Look at them: 30,000 runners, all of them pre-qualified by running previous marathons. Just a sprinkling appear to be competitive. Most paid the $200 entry fee because they wanted to challenge themselves: To be better, stronger, more mentally focused.
At Mile 23 of the New York City Marathon 2021, my son-in-law, Jason, looked like he was just hitting his stride. While my 9-month pregnant daughter and I ambled our way into a bagel shop and later Starbucks for a seasonal latte, Jason was pushing himself beyond the I-can’t-keep-going wall. Later, I asked him how he did it and he said he just got it into his brain that he wasn’t going to quit–no matter the blisters and smoldering leg, thigh and butt muscle-pain. That same determination is pushing him through medical school as an English Language Learner student who immigrated from Hong Kong and became a U.S. citizen just a few short years ago. All the late-night runs after studying and long shifts at the hospital and in the classroom, taking care of now 20-month-old Millie, are as innate to Jason’s character as his dedication to dote on his little girl despite blinding exhaustion. Jason is determined to succeed: For himself, for his family and, eventually, his patients.
I remember when Jason came to America on a Visa and I asked him what he wanted to do? “You’re in America now, you can accomplish anything you set your mind to,” I assured him. He looked puzzled. He genuinely had no clue what he wanted to do having been straight-jacketed into an engineering program at the University of China. When he realized engineering wasn’t his forte, his college counselors relied on aptitude test results and switched his major to religion. Again, religion wasn’t his thing, but he soldiered on and finished his studies, earning his Bachelor of Arts degree.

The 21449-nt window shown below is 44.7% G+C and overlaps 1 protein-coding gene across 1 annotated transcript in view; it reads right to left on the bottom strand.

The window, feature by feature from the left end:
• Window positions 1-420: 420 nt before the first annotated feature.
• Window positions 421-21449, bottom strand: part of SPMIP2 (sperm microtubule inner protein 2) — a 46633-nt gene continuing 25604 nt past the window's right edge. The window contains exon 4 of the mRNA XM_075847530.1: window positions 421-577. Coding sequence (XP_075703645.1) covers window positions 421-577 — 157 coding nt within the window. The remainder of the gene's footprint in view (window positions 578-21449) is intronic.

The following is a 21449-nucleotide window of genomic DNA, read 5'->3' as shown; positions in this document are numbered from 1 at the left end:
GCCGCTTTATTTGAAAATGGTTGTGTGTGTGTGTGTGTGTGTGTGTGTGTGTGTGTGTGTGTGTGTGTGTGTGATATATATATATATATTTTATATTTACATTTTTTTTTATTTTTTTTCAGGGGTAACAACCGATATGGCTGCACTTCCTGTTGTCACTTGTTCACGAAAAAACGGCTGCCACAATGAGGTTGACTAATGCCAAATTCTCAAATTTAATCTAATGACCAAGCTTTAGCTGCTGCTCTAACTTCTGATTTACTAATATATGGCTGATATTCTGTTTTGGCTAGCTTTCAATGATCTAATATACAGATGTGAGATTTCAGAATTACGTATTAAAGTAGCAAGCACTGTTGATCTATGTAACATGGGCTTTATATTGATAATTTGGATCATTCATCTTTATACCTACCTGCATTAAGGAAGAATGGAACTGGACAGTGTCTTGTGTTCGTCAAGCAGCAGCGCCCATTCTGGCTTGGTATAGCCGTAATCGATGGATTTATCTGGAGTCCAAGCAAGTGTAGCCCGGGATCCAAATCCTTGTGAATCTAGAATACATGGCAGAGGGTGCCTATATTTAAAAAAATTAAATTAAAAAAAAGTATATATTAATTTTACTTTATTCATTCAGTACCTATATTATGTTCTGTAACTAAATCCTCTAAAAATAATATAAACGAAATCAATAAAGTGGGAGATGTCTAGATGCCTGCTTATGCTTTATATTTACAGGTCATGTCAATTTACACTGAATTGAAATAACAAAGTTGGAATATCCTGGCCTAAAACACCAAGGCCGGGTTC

Here, in America, Jason experienced choice for the first time in his life. Soulfully, he contemplated his future before determining that a career in medicine was his best path. It would come at a cost, however; U.S. colleges wouldn’t accept his University of China credits, which meant he had to go back and complete his four-year degree, which he did in two vs. four years. Imagine, not being fluent in English reading, writing and speaking comprehension and jumping into a field that, even to born Americans, is insanely challenging. Jason explained that studying for medical exams felt like trying to sip water from a fire hydrant running at full blast.
But he’s doing it, the impossible.
And that’s what I was thinking about as I watched Jason and the other marathoners run past me and my fellow enthusiastic supporters who lined New York City’s streets on a brisk, but sunny Sunday afternoon. Yelling runners’ names strewn across sweaty T-shirts, soundbites of encouragement, “Good job!” “You can do it!” “You’re almost done!” hooting, cheering, honking horns, ringing cowbells, clapping for the Jasons and the Emilys and all of those running on behalf of a sick or deceased love one.
“The human body is amazing,” Jason told me on our walk back to the apartment. “But the mind is even stronger. You’d be surprised what you can do.”
Not me, I thought. I could never do that.
Not so, chimed-in my about-to-give-birth 4th grade teacher-daughter who insists that she will join her husband next year. Both babies there to cheer them on, “You’ll be there too,” she smiled.
Great, another worry to add to my list of current worries. Katie already walks miles and miles of Manhattan’s hilly streets to and from work, climbing up and down the subway stairs. Full-term pregnant. How does she do it? How do they all do it? I marvel. In the heat. In the snow. In the crowds!
These post-Covid New Yorkers that I lived with at the height of the pandemic last year, they are something else. Never giving up. Never shutting down or shutting up. Brash. Polite. Living Life Large.
That’s the essence of this year’s NYC Marathon, the reason my eyes got misty as I gazed at the skyscraper of humanity, old, young, rich, poor, Black, White, everyone together, supporting each other as we collectively confetti-ed our support.
Every single person, runners and spectators alike, each one of us with our own challenges, successes, our own set of doubts, together, on this crimson and butterscotch Fall day, saturated in Possible.
Photo credit: The New York Times